HOLLYWOOD, Fla., Sept. 6 (UPI) -- Some deep-sea crabs have eyes sensitive to ultraviolet light and may be using bioluminescence to help differentiate food from poisons, U.S. scientists say.
The crabs might be using their ultraviolet and blue-light sensitivity to sort out the toxic corals they're sitting on -- which, when they glow, show blue-green and green bioluminescence -- from the plankton they eat, which glow blue, scientists said.
Crabs living in the deep-sea zone, where little sunlight penetrates the pitch dark, may still be able to "see" in the ultraviolet spectrum.
Some deep-sea crustacean species are extremely sensitive to blue light and a few are extremely sensitive to both blue and ultraviolet light, the researchers from Florida's Nova Southeastern University and Duke University found.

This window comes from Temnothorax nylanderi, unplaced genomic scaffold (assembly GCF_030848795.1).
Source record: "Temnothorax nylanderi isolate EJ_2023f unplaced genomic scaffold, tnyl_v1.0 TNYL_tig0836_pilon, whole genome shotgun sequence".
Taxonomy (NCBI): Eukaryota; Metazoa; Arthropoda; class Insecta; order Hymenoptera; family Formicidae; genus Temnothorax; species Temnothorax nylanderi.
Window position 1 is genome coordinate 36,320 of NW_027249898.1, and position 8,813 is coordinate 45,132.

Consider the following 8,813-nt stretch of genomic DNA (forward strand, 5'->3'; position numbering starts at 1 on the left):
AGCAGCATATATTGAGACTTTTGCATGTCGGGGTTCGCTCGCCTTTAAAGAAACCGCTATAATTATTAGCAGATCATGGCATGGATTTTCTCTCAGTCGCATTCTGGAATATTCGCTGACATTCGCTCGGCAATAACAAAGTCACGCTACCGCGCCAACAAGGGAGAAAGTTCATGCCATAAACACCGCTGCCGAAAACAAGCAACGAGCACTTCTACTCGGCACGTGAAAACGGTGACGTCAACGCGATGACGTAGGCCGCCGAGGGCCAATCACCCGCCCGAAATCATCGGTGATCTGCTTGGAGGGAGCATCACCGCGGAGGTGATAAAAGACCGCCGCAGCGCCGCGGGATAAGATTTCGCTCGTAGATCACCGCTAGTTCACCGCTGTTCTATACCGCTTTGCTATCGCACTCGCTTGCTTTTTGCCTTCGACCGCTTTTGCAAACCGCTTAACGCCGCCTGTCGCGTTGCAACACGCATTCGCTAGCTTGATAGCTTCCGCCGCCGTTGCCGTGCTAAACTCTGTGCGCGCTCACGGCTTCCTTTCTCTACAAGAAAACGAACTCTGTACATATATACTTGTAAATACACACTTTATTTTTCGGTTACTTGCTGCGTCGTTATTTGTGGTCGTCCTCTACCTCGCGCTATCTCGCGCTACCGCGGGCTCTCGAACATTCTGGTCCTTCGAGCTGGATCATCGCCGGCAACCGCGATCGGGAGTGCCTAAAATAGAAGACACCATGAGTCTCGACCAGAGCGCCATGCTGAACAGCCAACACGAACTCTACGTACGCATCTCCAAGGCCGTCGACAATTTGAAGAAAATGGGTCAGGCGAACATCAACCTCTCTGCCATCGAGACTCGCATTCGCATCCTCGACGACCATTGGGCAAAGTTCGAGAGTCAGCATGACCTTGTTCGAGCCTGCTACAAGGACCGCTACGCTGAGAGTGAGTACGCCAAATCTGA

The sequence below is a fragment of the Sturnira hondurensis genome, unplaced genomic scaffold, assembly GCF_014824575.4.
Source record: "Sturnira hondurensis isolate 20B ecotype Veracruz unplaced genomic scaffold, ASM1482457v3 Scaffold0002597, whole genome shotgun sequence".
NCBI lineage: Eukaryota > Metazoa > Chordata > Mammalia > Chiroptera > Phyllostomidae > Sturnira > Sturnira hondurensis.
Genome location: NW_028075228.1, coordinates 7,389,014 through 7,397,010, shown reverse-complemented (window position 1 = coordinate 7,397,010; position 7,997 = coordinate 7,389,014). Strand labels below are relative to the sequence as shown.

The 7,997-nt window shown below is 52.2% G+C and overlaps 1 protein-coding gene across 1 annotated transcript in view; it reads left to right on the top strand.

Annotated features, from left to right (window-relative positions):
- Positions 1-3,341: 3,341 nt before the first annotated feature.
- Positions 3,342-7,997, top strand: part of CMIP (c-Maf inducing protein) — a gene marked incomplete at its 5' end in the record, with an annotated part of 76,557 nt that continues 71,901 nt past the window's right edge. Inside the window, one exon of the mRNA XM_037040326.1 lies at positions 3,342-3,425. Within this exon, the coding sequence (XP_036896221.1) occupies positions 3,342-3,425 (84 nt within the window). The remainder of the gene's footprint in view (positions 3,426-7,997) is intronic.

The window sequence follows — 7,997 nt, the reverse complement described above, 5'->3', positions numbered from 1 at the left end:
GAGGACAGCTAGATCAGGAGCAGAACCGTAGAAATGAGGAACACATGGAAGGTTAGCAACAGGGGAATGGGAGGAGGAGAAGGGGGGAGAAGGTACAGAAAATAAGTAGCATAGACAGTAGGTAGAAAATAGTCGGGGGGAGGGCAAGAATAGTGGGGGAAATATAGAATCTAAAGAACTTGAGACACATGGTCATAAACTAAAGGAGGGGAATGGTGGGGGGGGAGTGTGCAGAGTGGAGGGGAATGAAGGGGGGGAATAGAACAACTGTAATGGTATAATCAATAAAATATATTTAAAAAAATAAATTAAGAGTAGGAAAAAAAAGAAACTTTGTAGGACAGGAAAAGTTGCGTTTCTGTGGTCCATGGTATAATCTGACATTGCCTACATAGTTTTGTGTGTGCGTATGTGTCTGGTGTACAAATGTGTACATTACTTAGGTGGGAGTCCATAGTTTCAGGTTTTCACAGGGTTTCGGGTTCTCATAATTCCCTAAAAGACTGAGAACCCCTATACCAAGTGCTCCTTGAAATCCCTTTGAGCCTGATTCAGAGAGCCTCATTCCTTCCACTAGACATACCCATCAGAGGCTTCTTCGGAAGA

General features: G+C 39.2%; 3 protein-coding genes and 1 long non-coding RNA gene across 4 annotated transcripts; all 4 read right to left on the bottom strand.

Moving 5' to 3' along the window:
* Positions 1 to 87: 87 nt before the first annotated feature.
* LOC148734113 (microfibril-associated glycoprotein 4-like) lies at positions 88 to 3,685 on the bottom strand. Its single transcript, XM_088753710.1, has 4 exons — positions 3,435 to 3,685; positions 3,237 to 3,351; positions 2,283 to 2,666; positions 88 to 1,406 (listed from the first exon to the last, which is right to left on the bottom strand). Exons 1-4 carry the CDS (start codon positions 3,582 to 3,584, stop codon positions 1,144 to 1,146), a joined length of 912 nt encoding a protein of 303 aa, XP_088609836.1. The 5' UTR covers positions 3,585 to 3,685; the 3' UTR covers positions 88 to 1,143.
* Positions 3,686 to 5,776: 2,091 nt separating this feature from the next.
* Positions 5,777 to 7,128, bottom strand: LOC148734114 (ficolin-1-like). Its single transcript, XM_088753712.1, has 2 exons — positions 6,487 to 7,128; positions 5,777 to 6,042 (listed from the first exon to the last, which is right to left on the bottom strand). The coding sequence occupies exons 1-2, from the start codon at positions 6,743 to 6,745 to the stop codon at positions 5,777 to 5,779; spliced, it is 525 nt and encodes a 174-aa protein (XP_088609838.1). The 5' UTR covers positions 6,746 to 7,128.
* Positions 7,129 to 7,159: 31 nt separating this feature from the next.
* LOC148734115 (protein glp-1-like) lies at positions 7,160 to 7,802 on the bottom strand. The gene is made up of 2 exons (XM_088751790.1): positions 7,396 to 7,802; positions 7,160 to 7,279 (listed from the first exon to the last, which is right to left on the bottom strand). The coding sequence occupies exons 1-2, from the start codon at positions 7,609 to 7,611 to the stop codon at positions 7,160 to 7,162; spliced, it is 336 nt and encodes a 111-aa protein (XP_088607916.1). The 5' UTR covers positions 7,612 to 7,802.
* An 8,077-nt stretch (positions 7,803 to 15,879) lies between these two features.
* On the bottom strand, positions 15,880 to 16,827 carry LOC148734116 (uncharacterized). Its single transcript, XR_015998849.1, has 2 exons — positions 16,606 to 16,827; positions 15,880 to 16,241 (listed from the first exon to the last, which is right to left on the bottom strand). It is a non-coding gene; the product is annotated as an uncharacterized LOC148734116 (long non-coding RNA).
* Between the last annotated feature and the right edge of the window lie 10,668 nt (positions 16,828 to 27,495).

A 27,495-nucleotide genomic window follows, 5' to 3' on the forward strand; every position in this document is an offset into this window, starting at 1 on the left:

Species sensitive to blue and UV light used two separate light-sensing channels to make the distinction between the different colors, giving them a form of color vision, a Nova release reported Thursday.
The crabs' sensitivity to blue and UV light suggests they have the ability color code their food, researchers said.
The idea is "still very much in the hypothesis stage, but it's a good idea," Duke marine biologist Sonke Johnsen said.